As is already making headlines, Olympics have just come to a sad point, at least for the Japanese.
I was born between the Innsbruck Winter Games and Montreal Summer Games. Four years later, the Moscow Summer Games saw boycotts from various Western countries owing to the tension under the Cold War. Sarajevo, the winter venue another four years later, became a civil war battlefield several years after the Olympics.
History took another turn this time, where Japan is not welcome to the games anymore.
From the official 2018 PyongChang Olympics. Also found a captured image before sneaky rectification. Can you find Waldo, in his trademark red and white outfit? Obviously not.
So hey, isn’t it about time to give it all up?
I know, it’s the athletes who are gritting their teeth and betting their life on these events that should be prioritized. But then again, such athletes could be shot down by the media for irrelevant charges like dressing down or having attitudes (note for non-Japanese: this happened to Kokubo on a major scale in the past). I don’t want to witness that anymore.
On a more profound note, there is something about what the Olympics do. The games give short-term economic effects and medium-term action plans and goals for the host and participating countries as well as leave sport facilities and infrastructure for the area, though along with debts. In other words, the host gets a chance to promote and enhance sports to a great extent. However, all that may not mean a thing if the area has no potential for such sports, in which case it would just be a rather exhausting one hit wonder event supported by investments that never pay back. In reality, of course, it’s the matter of keeping a balance between these extreme ends of the spectrum.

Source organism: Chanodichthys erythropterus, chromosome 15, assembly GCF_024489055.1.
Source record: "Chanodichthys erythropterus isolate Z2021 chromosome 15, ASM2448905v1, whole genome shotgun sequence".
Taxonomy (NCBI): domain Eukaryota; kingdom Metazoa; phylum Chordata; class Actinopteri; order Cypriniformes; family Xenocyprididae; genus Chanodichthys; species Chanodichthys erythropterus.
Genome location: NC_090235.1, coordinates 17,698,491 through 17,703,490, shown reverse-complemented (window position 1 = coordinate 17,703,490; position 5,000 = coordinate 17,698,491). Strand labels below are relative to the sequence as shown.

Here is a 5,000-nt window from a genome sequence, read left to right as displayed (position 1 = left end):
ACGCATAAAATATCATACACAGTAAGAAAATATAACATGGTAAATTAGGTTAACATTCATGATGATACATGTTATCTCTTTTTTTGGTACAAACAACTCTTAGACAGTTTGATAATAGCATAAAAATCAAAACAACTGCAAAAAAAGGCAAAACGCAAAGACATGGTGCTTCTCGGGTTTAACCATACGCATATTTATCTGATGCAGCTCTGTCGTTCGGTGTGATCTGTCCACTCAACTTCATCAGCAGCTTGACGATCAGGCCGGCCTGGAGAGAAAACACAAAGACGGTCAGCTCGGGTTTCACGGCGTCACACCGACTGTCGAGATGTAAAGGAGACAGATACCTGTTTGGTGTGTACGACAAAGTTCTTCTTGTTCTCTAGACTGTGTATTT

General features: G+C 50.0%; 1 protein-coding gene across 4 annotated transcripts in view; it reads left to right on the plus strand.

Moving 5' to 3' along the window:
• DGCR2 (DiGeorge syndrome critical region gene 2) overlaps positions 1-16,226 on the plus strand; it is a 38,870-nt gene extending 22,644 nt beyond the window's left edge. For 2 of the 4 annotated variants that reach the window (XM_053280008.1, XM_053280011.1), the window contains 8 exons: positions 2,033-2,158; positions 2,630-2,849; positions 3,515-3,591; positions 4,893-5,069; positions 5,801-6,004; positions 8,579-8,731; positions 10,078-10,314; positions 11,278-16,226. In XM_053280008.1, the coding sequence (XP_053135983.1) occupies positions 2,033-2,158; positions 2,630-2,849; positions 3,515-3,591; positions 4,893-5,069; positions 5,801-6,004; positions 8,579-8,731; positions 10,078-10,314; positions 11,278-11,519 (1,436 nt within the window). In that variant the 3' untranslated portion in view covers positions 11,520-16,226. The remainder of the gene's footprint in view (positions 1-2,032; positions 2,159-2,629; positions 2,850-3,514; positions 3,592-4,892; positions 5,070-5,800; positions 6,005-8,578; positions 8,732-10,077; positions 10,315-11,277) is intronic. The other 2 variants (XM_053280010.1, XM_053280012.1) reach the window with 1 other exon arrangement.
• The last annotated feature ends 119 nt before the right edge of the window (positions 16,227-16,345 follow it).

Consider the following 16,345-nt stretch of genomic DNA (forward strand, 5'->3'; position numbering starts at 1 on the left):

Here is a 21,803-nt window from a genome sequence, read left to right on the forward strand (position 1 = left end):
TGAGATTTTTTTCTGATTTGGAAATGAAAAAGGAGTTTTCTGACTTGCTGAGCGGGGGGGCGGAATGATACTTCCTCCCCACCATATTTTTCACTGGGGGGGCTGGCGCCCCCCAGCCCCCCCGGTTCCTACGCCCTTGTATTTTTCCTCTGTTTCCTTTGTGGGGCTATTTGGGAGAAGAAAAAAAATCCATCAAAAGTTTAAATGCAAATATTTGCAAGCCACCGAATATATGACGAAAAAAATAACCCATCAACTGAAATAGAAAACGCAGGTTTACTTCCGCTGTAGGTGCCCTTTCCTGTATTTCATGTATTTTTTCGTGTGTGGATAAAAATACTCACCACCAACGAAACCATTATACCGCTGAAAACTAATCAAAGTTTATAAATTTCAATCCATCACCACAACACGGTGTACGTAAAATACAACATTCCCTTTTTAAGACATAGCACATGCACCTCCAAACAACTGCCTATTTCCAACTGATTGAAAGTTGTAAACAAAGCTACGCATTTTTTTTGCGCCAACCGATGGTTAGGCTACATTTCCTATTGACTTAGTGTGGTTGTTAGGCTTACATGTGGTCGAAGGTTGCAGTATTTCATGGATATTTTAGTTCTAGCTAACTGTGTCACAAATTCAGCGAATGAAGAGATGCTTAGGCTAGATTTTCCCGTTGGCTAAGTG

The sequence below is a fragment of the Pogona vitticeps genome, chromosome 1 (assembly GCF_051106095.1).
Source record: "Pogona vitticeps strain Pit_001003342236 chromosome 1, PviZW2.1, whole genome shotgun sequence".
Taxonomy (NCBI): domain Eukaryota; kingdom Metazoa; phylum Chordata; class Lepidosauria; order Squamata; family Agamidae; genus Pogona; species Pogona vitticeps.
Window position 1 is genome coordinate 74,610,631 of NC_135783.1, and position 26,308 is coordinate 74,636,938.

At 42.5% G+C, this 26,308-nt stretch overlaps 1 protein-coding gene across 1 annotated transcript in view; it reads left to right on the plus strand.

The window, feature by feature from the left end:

So as I watched the Sochi Games, well I actually didn’t watch much at all but anyhow, it caught my attention that Sochi is a rather warm resort in Russia. If translated into the Western context, that’s the Gran Canaria Winter Games, Key West Winter Games, or Gold Coast Winter Games. To me it seemed like those days were over when the venues and games walked hand in hand by nature.
Also this time, some countries have started contemplating boycotts mainly due to the ongoing military tension in the area. Now in consideration of those poor athletes who are peaking for the event, if boycotting becomes commonplace, it might be a good idea to throw a different party, the very first Antarctic Sixth Ring Games.